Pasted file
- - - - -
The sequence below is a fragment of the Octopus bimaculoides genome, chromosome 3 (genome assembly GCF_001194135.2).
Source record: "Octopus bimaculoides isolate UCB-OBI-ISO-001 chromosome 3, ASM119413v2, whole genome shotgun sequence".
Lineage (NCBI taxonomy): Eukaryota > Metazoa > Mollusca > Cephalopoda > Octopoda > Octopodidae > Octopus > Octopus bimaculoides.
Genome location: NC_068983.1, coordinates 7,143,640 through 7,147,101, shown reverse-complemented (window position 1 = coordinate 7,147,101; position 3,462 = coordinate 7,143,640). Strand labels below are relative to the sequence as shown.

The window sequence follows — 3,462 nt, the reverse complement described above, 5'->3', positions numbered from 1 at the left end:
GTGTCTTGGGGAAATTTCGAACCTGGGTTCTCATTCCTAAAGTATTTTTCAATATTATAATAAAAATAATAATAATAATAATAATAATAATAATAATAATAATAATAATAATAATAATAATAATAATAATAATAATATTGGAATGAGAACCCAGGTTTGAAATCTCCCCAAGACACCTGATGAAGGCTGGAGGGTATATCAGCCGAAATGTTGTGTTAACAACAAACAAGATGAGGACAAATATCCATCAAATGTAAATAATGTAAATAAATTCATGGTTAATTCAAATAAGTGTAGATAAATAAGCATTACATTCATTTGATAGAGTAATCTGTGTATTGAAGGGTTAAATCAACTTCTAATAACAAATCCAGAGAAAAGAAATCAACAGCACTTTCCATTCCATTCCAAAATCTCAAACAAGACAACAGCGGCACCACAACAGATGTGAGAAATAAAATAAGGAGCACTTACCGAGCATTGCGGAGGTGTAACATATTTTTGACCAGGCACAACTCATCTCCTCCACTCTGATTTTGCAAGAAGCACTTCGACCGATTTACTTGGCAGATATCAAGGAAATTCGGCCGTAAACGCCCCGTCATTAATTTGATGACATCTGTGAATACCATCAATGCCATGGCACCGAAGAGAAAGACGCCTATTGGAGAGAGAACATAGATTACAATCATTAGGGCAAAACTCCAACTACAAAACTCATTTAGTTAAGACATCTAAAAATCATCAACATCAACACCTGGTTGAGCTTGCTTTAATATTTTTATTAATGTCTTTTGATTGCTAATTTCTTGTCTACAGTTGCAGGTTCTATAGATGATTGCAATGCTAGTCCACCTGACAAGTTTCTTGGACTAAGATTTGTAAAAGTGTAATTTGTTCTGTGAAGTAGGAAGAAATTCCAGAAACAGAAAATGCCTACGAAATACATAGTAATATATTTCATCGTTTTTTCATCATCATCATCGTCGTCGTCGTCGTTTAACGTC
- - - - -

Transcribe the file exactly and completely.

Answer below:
The sequence below is a fragment of the Octopus bimaculoides genome, chromosome 3 (genome assembly GCF_001194135.2).
Source record: "Octopus bimaculoides isolate UCB-OBI-ISO-001 chromosome 3, ASM119413v2, whole genome shotgun sequence".
Lineage (NCBI taxonomy): Eukaryota > Metazoa > Mollusca > Cephalopoda > Octopoda > Octopodidae > Octopus > Octopus bimaculoides.
Genome location: NC_068983.1, coordinates 7,143,640 through 7,147,101, shown reverse-complemented (window position 1 = coordinate 7,147,101; position 3,462 = coordinate 7,143,640). Strand labels below are relative to the sequence as shown.

The window sequence follows — 3,462 nt, the reverse complement described above, 5'->3', positions numbered from 1 at the left end:
GTGTCTTGGGGAAATTTCGAACCTGGGTTCTCATTCCTAAAGTATTTTTCAATATTATAATAAAAATAATAATAATAATAATAATAATAATAATAATAATAATAATAATAATAATAATAATAATAATAATAATAATATTGGAATGAGAACCCAGGTTTGAAATCTCCCCAAGACACCTGATGAAGGCTGGAGGGTATATCAGCCGAAATGTTGTGTTAACAACAAACAAGATGAGGACAAATATCCATCAAATGTAAATAATGTAAATAAATTCATGGTTAATTCAAATAAGTGTAGATAAATAAGCATTACATTCATTTGATAGAGTAATCTGTGTATTGAAGGGTTAAATCAACTTCTAATAACAAATCCAGAGAAAAGAAATCAACAGCACTTTCCATTCCATTCCAAAATCTCAAACAAGACAACAGCGGCACCACAACAGATGTGAGAAATAAAATAAGGAGCACTTACCGAGCATTGCGGAGGTGTAACATATTTTTGACCAGGCACAACTCATCTCCTCCACTCTGATTTTGCAAGAAGCACTTCGACCGATTTACTTGGCAGATATCAAGGAAATTCGGCCGTAAACGCCCCGTCATTAATTTGATGACATCTGTGAATACCATCAATGCCATGGCACCGAAGAGAAAGACGCCTATTGGAGAGAGAACATAGATTACAATCATTAGGGCAAAACTCCAACTACAAAACTCATTTAGTTAAGACATCTAAAAATCATCAACATCAACACCTGGTTGAGCTTGCTTTAATATTTTTATTAATGTCTTTTGATTGCTAATTTCTTGTCTACAGTTGCAGGTTCTATAGATGATTGCAATGCTAGTCCACCTGACAAGTTTCTTGGACTAAGATTTGTAAAAGTGTAATTTGTTCTGTGAAGTAGGAAGAAATTCCAGAAACAGAAAATGCCTACGAAATACATAGTAATATATTTCATCGTTTTTTCATCATCATCATCGTCGTCGTCGTCGTTTAACGTC